Here's a few tips on how to successfully celebrate your birthday when you get to be old like me.
Start celebrating the day before your birthday. Spend the night in a hotel with your sweetie. No kids, no phones, no cooking dinner, no kids, no laundry, no housework, no kids. Sit in a hot tub a couple of times. Stay up very late writing because you know you can sleep in. Eat fattening food, don't worry about it because you're 44 now, been married forever and he still loves and desires you, so, who cares? Sleep in. Let the hotel make you breakfast. Go home to the kids and have them all say, "Happy Birthday, Mommy." (yes, I have teenagers and, yes, they call me mommy) Ignore the fact that you have kids and a household to run. Lay around all day, watching TV, playing on computer and don't do any housework. Take a nap. Go to the General Relief Society Meeting with your mom and sisters. Be sneaky and eat pie and goodies with older sister while mom and younger sister wait for t…
Today I started a new chapter in my life. It's called,
Your Mom Goes to College
As my first day at Weber State ended, I realized there are a few things that might happen if you return to school after twent--mffshh *ahem* a lot of years.
If your mom goes to college she might assume that buying a parking pass means she'll just arrive and find a place to park. When she spends 35 minutes trying to find a parking spot, she might start swearing. A lot. She also might almost hit another car. And then, when she realizes she's already late for class she might just park illegally on a residential street screaming "Screw it! Give me a ticket!" and then run to class.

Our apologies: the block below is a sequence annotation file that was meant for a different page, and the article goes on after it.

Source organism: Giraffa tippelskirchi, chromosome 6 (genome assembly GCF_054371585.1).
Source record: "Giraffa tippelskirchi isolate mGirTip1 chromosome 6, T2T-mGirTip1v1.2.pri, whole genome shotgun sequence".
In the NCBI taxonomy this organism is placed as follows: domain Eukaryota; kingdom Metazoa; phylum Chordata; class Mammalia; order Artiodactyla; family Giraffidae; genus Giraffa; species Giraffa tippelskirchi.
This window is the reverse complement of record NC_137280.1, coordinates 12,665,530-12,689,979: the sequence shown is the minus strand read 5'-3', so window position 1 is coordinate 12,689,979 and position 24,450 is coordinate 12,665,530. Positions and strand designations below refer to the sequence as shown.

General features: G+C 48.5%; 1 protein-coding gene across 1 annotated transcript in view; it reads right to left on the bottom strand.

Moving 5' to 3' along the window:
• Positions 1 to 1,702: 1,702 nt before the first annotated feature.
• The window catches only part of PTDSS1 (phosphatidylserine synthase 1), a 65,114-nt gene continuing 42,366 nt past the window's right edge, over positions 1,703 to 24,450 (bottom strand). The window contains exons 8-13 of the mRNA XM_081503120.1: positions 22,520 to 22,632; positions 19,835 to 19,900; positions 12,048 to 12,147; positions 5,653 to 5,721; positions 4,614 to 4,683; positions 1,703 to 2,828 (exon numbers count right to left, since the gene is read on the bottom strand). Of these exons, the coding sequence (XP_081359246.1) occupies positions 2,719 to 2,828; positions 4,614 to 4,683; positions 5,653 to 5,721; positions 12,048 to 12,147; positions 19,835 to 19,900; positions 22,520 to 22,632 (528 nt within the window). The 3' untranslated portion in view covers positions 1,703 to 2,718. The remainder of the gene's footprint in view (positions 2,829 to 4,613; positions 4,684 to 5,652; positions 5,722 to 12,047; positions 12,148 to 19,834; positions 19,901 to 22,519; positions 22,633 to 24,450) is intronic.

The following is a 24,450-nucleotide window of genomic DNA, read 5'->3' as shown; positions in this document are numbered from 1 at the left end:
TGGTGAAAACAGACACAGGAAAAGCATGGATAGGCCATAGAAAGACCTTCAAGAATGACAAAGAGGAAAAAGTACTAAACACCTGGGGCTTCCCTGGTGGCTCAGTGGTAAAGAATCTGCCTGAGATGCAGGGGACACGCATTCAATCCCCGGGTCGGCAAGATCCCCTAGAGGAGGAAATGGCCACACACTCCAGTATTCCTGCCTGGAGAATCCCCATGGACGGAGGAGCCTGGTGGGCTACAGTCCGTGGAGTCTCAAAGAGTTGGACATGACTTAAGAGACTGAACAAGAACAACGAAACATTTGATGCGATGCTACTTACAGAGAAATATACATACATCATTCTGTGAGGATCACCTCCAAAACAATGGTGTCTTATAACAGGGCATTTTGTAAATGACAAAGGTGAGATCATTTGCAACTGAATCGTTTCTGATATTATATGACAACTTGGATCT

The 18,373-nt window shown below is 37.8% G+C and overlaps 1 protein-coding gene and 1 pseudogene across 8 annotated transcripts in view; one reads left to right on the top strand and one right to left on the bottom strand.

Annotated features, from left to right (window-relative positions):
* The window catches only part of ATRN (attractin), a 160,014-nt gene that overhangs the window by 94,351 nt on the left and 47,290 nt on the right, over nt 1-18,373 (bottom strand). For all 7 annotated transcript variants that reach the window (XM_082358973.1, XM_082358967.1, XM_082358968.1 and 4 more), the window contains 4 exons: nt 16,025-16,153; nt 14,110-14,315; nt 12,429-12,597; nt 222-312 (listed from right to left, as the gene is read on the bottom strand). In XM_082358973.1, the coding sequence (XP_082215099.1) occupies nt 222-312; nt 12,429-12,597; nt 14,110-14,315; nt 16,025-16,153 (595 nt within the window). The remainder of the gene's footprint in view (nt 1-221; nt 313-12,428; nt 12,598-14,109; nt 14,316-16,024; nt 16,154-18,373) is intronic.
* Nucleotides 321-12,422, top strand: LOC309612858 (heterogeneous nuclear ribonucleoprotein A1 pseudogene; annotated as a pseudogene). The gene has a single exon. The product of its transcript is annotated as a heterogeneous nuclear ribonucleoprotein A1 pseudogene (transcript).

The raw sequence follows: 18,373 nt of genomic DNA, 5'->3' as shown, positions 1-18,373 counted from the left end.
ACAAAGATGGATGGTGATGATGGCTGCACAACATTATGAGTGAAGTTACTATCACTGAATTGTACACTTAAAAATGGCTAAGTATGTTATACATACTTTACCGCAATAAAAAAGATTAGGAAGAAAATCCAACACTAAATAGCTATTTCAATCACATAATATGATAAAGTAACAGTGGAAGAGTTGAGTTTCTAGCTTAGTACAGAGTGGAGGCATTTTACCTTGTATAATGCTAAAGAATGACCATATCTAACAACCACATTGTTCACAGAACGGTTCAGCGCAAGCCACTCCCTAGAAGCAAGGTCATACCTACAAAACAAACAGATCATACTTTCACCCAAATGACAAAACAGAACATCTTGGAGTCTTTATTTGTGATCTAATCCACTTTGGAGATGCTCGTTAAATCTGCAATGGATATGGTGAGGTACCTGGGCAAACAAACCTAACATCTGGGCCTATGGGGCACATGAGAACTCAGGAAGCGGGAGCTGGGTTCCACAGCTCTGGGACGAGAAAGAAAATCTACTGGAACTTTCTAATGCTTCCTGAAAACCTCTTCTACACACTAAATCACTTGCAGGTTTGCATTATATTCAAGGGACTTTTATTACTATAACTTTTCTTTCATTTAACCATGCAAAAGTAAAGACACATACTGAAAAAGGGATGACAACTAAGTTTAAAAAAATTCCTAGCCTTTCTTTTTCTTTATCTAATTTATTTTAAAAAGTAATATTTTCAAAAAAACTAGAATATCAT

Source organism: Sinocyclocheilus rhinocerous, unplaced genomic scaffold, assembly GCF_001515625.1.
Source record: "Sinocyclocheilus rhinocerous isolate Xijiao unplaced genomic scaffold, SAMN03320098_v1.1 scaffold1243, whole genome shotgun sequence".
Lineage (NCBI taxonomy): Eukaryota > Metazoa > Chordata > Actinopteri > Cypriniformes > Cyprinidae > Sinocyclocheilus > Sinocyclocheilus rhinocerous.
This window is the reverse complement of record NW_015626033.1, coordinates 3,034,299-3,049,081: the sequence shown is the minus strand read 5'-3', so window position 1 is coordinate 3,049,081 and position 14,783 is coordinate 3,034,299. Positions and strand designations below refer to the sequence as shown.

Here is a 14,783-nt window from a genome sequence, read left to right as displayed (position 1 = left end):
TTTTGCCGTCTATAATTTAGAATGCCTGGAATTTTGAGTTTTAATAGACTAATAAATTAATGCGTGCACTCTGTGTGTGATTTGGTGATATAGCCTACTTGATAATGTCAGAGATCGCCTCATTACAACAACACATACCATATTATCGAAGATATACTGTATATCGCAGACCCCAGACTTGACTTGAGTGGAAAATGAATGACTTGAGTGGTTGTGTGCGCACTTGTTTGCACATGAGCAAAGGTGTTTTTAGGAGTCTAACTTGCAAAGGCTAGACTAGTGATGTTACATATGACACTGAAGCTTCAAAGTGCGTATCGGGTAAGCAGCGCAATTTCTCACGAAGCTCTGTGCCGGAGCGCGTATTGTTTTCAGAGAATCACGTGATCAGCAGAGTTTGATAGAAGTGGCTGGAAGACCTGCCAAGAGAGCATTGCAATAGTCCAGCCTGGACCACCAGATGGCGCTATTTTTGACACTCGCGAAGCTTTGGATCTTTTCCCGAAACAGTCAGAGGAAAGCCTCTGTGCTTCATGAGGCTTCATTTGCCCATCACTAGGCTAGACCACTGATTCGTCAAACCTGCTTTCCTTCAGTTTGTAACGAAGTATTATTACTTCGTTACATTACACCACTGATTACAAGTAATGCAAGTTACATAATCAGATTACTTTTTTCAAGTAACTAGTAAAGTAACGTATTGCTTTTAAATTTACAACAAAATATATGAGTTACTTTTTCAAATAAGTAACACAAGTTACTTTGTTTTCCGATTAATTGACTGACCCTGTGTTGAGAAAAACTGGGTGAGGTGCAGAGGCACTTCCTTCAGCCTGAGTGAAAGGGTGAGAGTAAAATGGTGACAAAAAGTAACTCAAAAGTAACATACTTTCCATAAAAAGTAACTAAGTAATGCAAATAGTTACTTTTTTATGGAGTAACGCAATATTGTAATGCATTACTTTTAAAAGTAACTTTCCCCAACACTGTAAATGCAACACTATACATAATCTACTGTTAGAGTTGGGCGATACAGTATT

She might arrive at her first class ten minutes late. Arriving late might give her anxiety*. Then she might spend the next hour trying to pay attention to the teacher while also wondering how much her parking ticket will cost.
If your mom goes to college she might search through the crowds trying to find some…
She sat on those New Year's days clueless. She celebrated with joy and abandon, looking forward to the year ahead. She thought this year, this one, will be better. This will be the year of happiness and carefree wonder, of success and new thrills. "This," she said to herself, "is my year."
Oh, that I could go back and sit with her. I would hold her hand and try not to stifle her smile. Would I destroy the hope she held like a shiny bauble? Or would I let her go on,let her believe, knowing as I do, that those years would be nothing like she dreamed? Would I tell her gently of the pain that awaited, of the tears she would shed and the ways her heart would never be the same? Would I, could I, prepare her for the unexpected doors she would be forced to open? Wouldn't it be better for her, to know about the trials, the pain, the sorrow? Couldn't she be stronger if she had the chance to be ready, to shore up her walls, fill up her pantry, stock up on strengt…